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The Courtroom

“You shall take both of them to the gate of that town and stone them to death-the young woman because she did not scream for help.”
Deuteronomy 22:23

I thought of these words while I got up on stand that day. The lawyer’s eyes all on me. My DA’s question came easy because I had heard them, I had listened. I knew what I had to expect, but once his lawyer got up there his words cut me like a knife. Each one digging deeper into soul. I went to his room. So it’s my fault. I was always around. So it’s my fault. As these questions flew at me, my rapist sat looking straight at me with a smirk on his face. My rapist doesn’t think he is a rapist. You taught him it wasn’t his fault. I flirted too much and my shorts will too short, so I am the slut who deserved it right? You are so right. I wanted this. I want to wake up every night screaming into the dark, feeling your fingers slide past my thighs, your breath baking my neck. I wasn’t strong enough to move you with a broken back. I wanted to lose my appetite. I wanted to lose my voice because there is nothing more I can say. I wanted to claw my skin inside out. I wanted to take 3 showers a day to try to scratch off every piece of me you touched. “There is no difference between being raped and being bit on the ankle by a rattlesnake except that people ask if your skirt was shot and why you were out alone anyhow.”

And now here we are. Me at the front of a giant room like some sort of animal on display. Questioning my every word and every memory I recalled from that night. The honest words of I don’t know and I don’t remember flew out of my mouth left and right. The questions about which way was I facing, which hand was used, what side of the bed was slightly off the frame giving me chance of escape. I don’t know and I don’t remember. But in my dreams every single night I remember the beating penetration, the feeling of my stomach lining coming straight up my throat, trying to fight trying to cry, but in too much pain to even make him budge. Then when I awake the next morning I always feel that all of the bad things from the universe have stepped out of the TV screen and crawled into my blood stream. “There is no difference between being raped and going head first through a windshield except that after you are afraid, not of cars, but of half the human race.”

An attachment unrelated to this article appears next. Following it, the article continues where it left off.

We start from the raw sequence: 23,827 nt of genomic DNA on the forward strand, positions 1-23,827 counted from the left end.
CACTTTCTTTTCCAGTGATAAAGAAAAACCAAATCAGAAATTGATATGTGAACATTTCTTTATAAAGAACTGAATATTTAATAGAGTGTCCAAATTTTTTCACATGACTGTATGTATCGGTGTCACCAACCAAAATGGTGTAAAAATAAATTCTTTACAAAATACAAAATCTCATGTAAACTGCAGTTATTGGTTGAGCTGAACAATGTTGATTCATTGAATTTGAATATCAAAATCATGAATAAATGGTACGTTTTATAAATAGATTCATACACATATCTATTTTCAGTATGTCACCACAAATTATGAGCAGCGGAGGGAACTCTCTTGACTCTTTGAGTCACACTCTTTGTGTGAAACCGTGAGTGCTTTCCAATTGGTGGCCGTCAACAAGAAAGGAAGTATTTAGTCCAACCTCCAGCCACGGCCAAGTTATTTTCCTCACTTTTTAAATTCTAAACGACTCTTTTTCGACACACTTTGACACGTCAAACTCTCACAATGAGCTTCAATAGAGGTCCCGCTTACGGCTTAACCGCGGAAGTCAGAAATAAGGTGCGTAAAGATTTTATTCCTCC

Then they asked about the bleeding. The blood that had been shed from my body that should still be coursing happily through my veins. It took me back to the hospital that night. Where a gentle handed nurse had me lay on a starched hospital sheet with my legs in stirrups. I thought about all of the happy woman who had used those stirrups to bring a bundle of joy into the world. But my mind quickly went back to all of the woman who have probably been in this same hospital bed as me in the same situation. A bulky police officer outside the door trying to make you feel safe, when really the assault is not yet over. What felt like 100 bags of DNA taken. Pubic hair plucked, nails cut no matter how short they already are, and clothes taken and put in sealed bags. Suddenly that little ER room looks like a forensic crime seen. Then the male doctor comes in to do a pelvic DNA swab. He takes his forceps and for 5 minutes is conversing with the nurse while trying to get the swab. “ She is too swollen, there is no way to make this not painful.” So up the nurse came to my side and then there was the bleeding. Blood all over the starched sheet, blood all over the DNA swabs. “What about the bleeding you mentioned in your police report?” It is still happening. “There is no difference between being raped and being pushed down a flight of cement steps except the wounds also bleed inside.”

My eyes ran dry the morning after the rape. Being in a hospital and speaking with numerous police and doctors, and hardest of all parents. Luckily my parents came straight to me the second they sensed a tear fall over the phone. And while they made the 4-hour trek up to me, I sat in a bathtub trying to calm my throbbing back, and I realized my heart had died for a second. I became numb in that second because I realized what I was going to have to face in the coming months by just using my voice. And that is still where I sit, in the numbness of not being able to cry or be angry. I remember coming out of the courtroom and collapsing into my best friends arms while everyone around me told me what a good job I did. And all I was thinking was good job? I didn’t get to say half of what should have been said on that stands appropriate or not. Everyone told me how proud they were I used my voice and I thought voice? I answered questions from a noisy lawyer whose goal is to intimidate me and break me down. Whose goal is to blame me for his clients lack of humanity.

So here is really what I wanted to say in that courtroom that day: you made me something I didn’t want to be and that is a survivor. Since you gave me the ability to wear that title though I am going to scream it to the universe. I am going to use the voice that was given to me and let people know that it is never the victims fault no matter how lousy a lawyer may make you feel. I am going to tell people that reporting rape is one of the hardest things to do, but I will be there for them in that court room and I will be there for them when they decide to tell there story to the world. Because that is the most powerful thing us survivors have is our story. And no matter how many lawyers they try to send to my locked residence hall dorm room to intimidate me and no matter how many jabbing questions a lawyer asks I will never be afraid to tell my story.

5 comments

  • Alissa Ackerman
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    • Hannah Meehan
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